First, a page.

A judge in a southern town helps his nephew get the right woman and rescues his nephew's first legal client by appealing to Confederate sentiment.
In 1890 Kentucky in court Judge William Priest (Will Rogers) reads the newspaper while Senator Horace Maydew (Berton Churchill) tries to prosecute a chicken thief. Jerome Priest (Tom Brown) returns from school as a lawyer and asks Ellie May Gillespie (Anita Louise) for a date; but she says no. Caroline Priest (Brenda Flower) criticizes Judge Priest's lack of dignity and objects to Jerome seeing the orphan Ellie. Clem Tally (Frank Melton) calls on Ellie; but Priest's made-up conversation about a shotgun scares him away. Priest sends Jerome to Ellie. Priest talks to the photo and tombstone of his late wife. Priest and Jeff Poindexter (Stepin Fetchit) go fishing.
At an ice cream festival Rev. Ashby Brand (Henry B. Walthall) tells Priest that Senator Maydew wants his job. At the barbershop Bob Gillis (David Landau) hits Clem Tally for bragging about being with Ellie. Later Clem and two others attack Gillis with billiard cues, and Clem is wounded by the knife of Gillis. Jerome tells Priest and Ellie that he got his first legal client in Gillis. Jerome's mother Caroline objects, but he goes ahead with the case.
In court Senator Maydew asks Judge Priest to disqualify himself. Priest says that has not happened in twenty years; but he asks Judge Fairleigh to take his place and walks out. Jerome shows that the witnesses were armed with billiard cues. Jerome and Ellie urge Gillis to say he was defending her; but he won't. Rev. Brand calls on Priest and tells him a confidence. Priest sends Jeff with an anonymous letter to Senator Maydew, who recalls Gillis. Priest joins the defense. Maydew asks Gillis about his murder conviction. Priest calls Rev. Brand, who tells how he fought for the Confederacy and took prisoners sentenced to life to fight in the battalion from hell. Brand describes how Gillis fought courageously and then provided for his daughter Ellie through him. People in court cheer and celebrate. Confederate veterans march in parade, and Gillis carries the flag.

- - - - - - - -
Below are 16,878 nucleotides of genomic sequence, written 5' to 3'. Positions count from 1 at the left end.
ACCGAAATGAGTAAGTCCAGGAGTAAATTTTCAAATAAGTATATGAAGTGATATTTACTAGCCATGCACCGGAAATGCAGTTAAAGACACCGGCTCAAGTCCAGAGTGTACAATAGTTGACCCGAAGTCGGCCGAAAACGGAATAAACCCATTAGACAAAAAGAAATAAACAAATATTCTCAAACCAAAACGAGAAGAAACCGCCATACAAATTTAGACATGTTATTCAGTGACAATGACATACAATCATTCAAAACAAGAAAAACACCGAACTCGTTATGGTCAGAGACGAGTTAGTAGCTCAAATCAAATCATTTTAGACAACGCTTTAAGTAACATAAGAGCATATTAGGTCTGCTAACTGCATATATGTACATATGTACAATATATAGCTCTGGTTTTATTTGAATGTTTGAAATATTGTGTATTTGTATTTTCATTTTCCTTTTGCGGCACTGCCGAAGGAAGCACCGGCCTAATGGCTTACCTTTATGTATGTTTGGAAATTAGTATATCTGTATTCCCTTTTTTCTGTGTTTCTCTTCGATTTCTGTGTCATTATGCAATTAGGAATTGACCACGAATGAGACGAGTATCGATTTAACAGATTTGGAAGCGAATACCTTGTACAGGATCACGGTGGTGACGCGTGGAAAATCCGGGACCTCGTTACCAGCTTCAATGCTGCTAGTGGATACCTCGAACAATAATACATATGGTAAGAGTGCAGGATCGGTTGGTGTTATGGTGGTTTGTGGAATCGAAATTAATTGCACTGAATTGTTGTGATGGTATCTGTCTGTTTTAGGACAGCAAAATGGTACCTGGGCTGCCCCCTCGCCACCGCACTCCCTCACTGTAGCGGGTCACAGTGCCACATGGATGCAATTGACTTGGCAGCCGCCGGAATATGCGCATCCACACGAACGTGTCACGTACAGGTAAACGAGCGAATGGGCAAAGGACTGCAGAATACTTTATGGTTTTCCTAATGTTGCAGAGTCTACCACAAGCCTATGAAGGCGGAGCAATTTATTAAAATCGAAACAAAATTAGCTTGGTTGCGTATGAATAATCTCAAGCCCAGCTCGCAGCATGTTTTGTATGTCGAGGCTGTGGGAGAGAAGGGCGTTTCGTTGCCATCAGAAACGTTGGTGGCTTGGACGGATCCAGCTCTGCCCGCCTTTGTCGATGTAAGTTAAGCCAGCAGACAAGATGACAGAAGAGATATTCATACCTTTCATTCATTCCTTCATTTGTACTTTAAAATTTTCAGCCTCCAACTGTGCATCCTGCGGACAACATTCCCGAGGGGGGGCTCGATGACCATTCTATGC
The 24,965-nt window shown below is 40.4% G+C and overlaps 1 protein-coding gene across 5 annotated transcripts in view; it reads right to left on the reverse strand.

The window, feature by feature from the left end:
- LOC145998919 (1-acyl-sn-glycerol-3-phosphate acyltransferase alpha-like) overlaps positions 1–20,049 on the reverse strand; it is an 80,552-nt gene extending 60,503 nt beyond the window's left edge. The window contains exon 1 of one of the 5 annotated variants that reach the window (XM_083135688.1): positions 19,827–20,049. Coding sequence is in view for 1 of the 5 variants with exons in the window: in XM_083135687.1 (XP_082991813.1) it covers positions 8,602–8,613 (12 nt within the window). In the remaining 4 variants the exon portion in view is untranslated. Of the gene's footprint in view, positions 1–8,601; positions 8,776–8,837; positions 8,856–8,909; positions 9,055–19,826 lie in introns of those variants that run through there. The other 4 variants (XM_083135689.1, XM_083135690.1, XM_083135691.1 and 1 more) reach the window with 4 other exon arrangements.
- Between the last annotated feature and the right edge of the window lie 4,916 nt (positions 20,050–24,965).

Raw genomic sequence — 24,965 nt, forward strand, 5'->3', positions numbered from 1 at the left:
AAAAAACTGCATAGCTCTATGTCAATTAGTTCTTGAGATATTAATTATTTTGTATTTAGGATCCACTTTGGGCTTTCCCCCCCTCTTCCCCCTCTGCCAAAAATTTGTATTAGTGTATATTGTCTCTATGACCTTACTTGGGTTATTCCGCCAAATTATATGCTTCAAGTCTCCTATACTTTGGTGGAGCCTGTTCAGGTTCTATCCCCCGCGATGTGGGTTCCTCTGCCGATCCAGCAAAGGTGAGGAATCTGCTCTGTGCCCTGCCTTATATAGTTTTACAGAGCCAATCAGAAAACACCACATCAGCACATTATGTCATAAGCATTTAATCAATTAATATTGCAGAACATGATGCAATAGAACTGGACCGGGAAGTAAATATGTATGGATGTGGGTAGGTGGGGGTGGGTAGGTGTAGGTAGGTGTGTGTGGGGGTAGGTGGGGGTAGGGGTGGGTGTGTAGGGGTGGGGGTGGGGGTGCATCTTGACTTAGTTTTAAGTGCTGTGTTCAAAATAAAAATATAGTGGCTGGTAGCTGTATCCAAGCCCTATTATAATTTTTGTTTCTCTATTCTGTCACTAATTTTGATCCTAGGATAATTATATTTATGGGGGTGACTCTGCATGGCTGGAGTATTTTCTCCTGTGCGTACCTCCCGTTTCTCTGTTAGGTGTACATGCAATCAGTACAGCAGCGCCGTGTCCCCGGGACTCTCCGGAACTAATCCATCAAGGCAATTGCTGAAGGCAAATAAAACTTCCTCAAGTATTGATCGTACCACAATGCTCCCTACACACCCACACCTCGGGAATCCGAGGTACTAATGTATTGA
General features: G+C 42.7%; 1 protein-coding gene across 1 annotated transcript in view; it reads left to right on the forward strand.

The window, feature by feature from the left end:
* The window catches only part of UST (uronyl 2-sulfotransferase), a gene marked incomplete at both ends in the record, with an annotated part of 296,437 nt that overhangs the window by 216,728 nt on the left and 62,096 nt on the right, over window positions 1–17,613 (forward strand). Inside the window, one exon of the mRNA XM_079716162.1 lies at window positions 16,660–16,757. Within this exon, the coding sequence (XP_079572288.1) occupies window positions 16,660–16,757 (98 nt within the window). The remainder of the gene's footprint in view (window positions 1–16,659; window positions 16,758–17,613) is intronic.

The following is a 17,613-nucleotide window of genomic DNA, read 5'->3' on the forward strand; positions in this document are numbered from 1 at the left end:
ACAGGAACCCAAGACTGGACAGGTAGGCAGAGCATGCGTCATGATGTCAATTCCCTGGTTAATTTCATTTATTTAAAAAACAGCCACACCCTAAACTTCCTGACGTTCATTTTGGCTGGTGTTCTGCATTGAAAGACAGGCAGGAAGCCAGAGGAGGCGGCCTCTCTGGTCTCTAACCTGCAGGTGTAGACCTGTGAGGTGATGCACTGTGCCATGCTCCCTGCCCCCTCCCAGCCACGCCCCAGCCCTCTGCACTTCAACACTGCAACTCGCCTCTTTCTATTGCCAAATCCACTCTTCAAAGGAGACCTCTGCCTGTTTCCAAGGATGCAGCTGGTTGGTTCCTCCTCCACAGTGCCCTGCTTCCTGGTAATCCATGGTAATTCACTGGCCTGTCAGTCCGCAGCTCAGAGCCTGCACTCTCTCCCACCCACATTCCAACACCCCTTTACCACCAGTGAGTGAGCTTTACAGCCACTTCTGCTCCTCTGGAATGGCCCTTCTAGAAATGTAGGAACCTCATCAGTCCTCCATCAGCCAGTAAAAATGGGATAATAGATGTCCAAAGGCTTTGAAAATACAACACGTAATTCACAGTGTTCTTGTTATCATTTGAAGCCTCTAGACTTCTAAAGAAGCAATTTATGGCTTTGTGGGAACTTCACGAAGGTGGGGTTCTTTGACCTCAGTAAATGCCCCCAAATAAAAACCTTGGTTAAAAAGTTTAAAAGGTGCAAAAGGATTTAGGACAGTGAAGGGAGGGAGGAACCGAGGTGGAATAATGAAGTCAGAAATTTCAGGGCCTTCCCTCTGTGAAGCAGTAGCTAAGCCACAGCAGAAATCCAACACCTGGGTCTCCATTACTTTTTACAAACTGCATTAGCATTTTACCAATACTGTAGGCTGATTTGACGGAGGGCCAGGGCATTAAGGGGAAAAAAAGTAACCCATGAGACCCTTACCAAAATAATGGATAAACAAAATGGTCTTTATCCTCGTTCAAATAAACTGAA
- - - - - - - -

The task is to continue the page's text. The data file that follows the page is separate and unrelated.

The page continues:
The common-sense wisdom and humor of Judge Priest salvage this film that ends as a shameless celebration of Confederate war patriotism, which really should have had nothing to do with the trial. The politician Maydew is also satirized as an ambitious fool.